Crystal Serenity: party boat for the end of civilization


Politics | by John F. Conway

“Global warming presents a clear and present danger to civilization.” —Lonnie G. Thompson, expert on glacial melt, 2010

Capitalism’s four-century obsession with finding a more profitable route between the Atlantic and Pacific Oceans is finally satisfied. The Crystal Serenity’s Aug. 10–Sept. 16 trip through the Northwest Passage proclaimed the route open for routine, if still risky, commercial shipping. The Passage reduces the voyage by 7,000 kilometres and an average of 14 days, compared to the Panama Canal route.

As for the Panama Canal? It will eventually fall into relative disuse. It will become difficult if not impossible to accommodate increasingly gigantic ships, it’s costly, and it often involves queues of up to 10 days.

Many died in the search for the Northwest Passage, some motivated by avarice (huge cash prizes were offered for success), some by glory, and many by both. The most famous and tragic effort was the 1845 expedition of Sir John Franklin — his two ships disappeared and 129 men died. Now, the dream of fame and riches which drove so many to this usually futile and often fatal quest has been finally realized. Global warming projections estimate the passage will become an all-year route by, at the earliest, 2031, and 2100 at the latest.

There was something disturbingly grotesque about the voyage. Though not the first successful passage of ocean-going vessels (there have been an estimated 60 just since 2012, including two modest passenger ships), the Crystal Serenity is the largest — the $350 million, 820-foot-long vessel is a veritable floating Versailles palace. The 1,070 passengers paid between $22,000 and $120,000 for the luxury experience: gourmet meals, high-end boutiques, health and beauty spas — every imaginable entertainment. They were also promised an “epic journey above the Arctic Circle” including “quaint villages”, “dramatic fjords”, “calving glaciers”, and even a visit to Beechey Island, the location of the grave markers of some members of the Franklin expedition. Views of rare wildlife in their natural habitat were promised: Peary caribou, polar bear, walrus, and musk ox.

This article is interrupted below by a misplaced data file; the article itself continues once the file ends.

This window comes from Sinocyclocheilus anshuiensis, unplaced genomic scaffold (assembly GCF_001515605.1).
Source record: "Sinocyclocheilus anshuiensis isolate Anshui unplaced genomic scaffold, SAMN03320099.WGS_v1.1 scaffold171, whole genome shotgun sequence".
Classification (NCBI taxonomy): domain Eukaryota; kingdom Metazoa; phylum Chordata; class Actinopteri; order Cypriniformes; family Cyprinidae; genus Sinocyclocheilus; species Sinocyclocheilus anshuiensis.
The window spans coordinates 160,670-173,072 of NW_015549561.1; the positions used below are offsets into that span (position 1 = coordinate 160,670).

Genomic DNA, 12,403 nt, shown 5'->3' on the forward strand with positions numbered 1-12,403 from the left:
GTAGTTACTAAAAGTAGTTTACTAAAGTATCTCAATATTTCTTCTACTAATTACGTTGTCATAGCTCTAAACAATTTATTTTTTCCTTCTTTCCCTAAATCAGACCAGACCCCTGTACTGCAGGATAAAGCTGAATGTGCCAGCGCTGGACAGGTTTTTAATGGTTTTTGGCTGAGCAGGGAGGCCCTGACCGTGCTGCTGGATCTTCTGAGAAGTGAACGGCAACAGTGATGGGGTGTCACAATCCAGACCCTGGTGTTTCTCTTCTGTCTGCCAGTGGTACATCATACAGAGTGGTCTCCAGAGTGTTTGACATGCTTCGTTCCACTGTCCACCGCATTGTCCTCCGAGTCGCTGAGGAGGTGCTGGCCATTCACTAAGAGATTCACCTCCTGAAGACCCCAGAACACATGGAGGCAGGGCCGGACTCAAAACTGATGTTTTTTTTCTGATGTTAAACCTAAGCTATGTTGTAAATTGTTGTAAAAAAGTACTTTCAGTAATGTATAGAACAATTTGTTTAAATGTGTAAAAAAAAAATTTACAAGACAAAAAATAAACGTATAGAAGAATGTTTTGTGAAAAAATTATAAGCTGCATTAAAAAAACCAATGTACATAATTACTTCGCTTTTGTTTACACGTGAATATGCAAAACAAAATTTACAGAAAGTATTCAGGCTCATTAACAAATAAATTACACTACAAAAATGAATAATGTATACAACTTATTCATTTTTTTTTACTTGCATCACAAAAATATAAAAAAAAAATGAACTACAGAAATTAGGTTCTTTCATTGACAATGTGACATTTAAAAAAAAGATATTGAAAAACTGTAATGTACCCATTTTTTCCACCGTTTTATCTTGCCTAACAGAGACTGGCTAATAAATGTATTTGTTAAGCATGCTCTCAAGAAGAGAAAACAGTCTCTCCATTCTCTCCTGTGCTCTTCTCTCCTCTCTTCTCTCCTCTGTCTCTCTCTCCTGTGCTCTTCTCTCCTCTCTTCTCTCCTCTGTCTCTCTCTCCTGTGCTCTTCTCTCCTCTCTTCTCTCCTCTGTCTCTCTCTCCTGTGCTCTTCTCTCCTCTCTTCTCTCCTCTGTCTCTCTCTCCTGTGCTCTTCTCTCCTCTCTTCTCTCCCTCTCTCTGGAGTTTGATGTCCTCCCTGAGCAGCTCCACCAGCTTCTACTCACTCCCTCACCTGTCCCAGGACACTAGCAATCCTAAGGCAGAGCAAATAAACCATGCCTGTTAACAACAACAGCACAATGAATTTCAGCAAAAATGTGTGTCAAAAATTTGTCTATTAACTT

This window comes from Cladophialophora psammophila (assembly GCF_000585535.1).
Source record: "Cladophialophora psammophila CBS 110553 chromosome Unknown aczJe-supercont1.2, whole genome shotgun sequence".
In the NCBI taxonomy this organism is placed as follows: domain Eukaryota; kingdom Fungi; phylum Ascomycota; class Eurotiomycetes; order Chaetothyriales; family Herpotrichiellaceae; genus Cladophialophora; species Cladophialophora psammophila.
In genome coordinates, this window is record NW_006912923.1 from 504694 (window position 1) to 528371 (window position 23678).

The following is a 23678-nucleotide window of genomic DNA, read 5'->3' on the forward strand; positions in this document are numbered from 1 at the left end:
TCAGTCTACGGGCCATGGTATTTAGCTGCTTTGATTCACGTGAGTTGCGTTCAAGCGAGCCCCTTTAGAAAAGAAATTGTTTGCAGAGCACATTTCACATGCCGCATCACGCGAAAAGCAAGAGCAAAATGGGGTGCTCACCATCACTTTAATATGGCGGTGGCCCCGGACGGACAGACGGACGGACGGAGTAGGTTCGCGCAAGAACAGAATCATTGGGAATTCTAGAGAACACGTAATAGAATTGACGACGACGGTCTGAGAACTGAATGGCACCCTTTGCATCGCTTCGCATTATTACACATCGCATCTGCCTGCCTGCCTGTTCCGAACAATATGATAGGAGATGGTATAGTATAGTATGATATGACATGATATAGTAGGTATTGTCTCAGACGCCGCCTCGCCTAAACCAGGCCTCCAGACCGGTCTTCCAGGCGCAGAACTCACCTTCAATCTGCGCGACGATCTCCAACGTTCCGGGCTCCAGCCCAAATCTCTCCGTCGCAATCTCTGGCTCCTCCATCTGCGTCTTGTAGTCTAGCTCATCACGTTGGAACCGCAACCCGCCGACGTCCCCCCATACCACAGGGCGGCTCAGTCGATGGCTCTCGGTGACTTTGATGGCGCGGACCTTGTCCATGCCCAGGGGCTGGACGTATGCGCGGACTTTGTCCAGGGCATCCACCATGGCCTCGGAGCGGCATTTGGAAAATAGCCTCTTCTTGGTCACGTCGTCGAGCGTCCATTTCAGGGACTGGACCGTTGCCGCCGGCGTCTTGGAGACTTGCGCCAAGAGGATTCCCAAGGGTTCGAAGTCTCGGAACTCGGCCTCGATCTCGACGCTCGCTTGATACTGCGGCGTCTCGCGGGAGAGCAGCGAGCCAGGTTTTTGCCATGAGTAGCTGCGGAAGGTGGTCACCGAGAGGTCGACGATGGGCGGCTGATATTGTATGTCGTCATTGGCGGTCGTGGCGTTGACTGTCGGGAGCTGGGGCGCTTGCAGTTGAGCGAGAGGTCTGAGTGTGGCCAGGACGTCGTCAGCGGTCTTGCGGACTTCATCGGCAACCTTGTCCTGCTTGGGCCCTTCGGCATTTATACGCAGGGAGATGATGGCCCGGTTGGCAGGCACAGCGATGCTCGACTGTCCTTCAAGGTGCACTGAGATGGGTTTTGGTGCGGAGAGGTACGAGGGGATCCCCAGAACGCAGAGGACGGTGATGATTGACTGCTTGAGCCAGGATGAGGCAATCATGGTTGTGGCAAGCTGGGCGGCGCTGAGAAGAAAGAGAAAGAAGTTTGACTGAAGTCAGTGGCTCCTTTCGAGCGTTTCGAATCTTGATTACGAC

Those on this “ultimate expedition for the true explorer” would dine sumptuously throughout the journey, not on each other as the men of the Franklin expedition did as starvation and death decimated their ranks.

Environmentalists, characterized by the captain as those with “big doctorates who criticize everything,” denounced the voyage. One referred to it as “extinction tourism,” since Arctic wildlife species are at imminent risk of disappearance. Others noted the ominous implications for the future of one of the last pristine environments left on the planet — such voyages will inevitably become more and more routine, given the profits to be made. Crystal Cruises defended itself, insisting this was a green voyage: no garbage was left behind, it was baled for future disposal; the daily 400 tonnes of waste water was partially treated and released three miles out; the ship’s fuel was low sulfur, resulting in a lower greenhouse gas contribution. These claims provoked sarcastic hilarity among environmentalists — just 400 tonnes of treated wastewater per day will have a dramatic negative impact on the Arctic Ocean.

There’s also the distinct possibility future cruise ships won’t care about the opinions of environmentalists and be less inclined to implement any green measures.

Dancing On Graves